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I’ve been writing about music in Glasgow for the past 25 years and going to gigs for even longer. In the summer of 2015, I helped found Glasgow Music City Tours, a guided walking tour company that tells the story of Glasgow's music scene through its venues.
For me, these are the venues which have helped make Glasgow such a great city in which to see gigs and make music.
Barrowland. Image Credit: Ryan Johnston
You can purpose build venues which tick all the right boxes in terms of acoustics, audience experience and customer service but you can’t manufacture a gem like Barrowland. The former ballroom with the star-spangled neon sign is one of the best loved venues not just in Glasgow but the world. The sprung dancefloor is kind on the knees of old moshers such as myself, the curved ceiling is studded with fluorescent stars – David Bowie keeps one in his bathroom – and something special happens to that room when you add 2000 fans. Take a stroll along the Album Pathway in nearby Barrowland Park for a glimpse at some of the stellar names who have played there over the years.
Nice N Sleazy
Anywhere that Scarlett Johansson hangs out is fine by me. While the Hollywood star was in town filming Under the Skin a number of years ago, she spent an evening chilling with friends in this Sauchiehall Street institution – and then came back again the next evening. That’s the relaxed pull of the place. Sleazy’s doesn’t try too hard but everything about it is utterly distinctive, from its distressed décor to its John Peel-endorsed jukebox to its murkily lit red basement where the bands play. It’s also where you will find the city’s off-duty indie musicians, possibly drinking White Russians.
King Tut's Wah Wah Hut
King Tut's. Image Credit: Ryan Johnston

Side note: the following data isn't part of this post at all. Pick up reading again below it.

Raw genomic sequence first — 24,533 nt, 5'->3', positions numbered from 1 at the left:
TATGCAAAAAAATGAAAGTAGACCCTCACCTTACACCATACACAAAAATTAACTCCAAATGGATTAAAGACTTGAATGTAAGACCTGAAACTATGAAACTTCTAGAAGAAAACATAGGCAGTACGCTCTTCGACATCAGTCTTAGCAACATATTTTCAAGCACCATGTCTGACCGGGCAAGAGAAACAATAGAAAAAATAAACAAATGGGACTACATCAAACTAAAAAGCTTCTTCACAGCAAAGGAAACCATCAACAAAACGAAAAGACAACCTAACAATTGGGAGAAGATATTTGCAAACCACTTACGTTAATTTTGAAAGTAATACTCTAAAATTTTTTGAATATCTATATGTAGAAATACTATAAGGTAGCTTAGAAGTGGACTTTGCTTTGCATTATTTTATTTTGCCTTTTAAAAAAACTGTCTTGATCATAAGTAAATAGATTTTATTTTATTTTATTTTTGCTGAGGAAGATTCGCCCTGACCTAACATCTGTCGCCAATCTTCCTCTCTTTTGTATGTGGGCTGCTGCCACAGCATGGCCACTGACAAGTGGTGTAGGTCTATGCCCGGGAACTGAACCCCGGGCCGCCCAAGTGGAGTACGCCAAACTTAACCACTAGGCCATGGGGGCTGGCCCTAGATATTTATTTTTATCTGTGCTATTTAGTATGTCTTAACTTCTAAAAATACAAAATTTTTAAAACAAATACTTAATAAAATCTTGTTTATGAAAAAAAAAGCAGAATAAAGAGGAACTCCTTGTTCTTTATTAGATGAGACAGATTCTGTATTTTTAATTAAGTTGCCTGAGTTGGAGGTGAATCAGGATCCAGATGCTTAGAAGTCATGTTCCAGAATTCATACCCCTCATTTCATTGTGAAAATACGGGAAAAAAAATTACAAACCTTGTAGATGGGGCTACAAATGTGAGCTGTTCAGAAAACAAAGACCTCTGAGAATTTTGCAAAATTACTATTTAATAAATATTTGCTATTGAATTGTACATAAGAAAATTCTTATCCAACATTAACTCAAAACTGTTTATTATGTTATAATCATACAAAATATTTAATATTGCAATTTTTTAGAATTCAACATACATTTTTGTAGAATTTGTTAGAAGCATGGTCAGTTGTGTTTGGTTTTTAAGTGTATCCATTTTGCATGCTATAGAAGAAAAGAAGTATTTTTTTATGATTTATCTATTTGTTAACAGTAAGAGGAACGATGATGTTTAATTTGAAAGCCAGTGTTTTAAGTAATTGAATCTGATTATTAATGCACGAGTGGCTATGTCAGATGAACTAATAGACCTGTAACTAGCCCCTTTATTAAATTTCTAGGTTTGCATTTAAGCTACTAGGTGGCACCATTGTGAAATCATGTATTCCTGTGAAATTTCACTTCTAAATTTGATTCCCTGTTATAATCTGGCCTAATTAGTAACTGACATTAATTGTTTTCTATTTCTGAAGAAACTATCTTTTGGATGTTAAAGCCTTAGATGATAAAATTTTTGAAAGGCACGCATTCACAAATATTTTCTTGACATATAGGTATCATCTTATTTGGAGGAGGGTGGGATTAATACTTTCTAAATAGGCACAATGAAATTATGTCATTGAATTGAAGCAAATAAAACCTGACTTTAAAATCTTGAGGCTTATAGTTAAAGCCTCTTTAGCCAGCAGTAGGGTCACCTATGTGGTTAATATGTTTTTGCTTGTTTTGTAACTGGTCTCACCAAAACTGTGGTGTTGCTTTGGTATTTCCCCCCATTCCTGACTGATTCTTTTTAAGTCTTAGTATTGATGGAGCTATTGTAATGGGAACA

Everyone knows the story about Oasis being discovered at Tut’s, right? But they are not the only future superstars to have clambered on to the first rung of the ladder at this most respected of club venues. Band booker Craig Johnston talks about playing King Tut’s roulette and taking a chance on an unknown band. Anyone spinning that wheel over the last 25 years might have witnessed early outings from Blur (that was me, that was) Pulp, Radiohead, Coldplay, The Killers, The White Stripes and Scottish favourites Biffy Clyro, Paolo Nutini and Calvin Harris, none of whom have done too shabbily.
Britannia Panopticon Music Hall
If you thought Barrowland was a perfectly preserved time capsule, you need to check out the Panopticon, the world’s oldest surviving music hall, situated right here in our fair city. Stan Laurel tread the boards here, as did a young actor called Archie Leach – later better known as Hollywood heartthrob Cary Grant. But it’s not just a museum to music hall tradition. Visitors are welcome to stand onstage or play the working pianola and there are regular variety-style shows – though none as hair-raising as original turn Dr Walford Bodie, who used to zap himself with electricity.
This award-winning vegan café and microbrewery may not put on as many gigs as other venues but Mono wields a benevolent influence over Glasgow’s grassroots music scene. It is a relaxed, idiosyncratic gathering place for like-minded artistic souls - and avid vinyl junkies. In-house record shop Monorail is co-run by Stephen Pastel, Glasgow indie royalty (though he wouldn’t thank you for the description), and that barwoman or man who just served you could be the next big talent to emerge from our thriving music scene.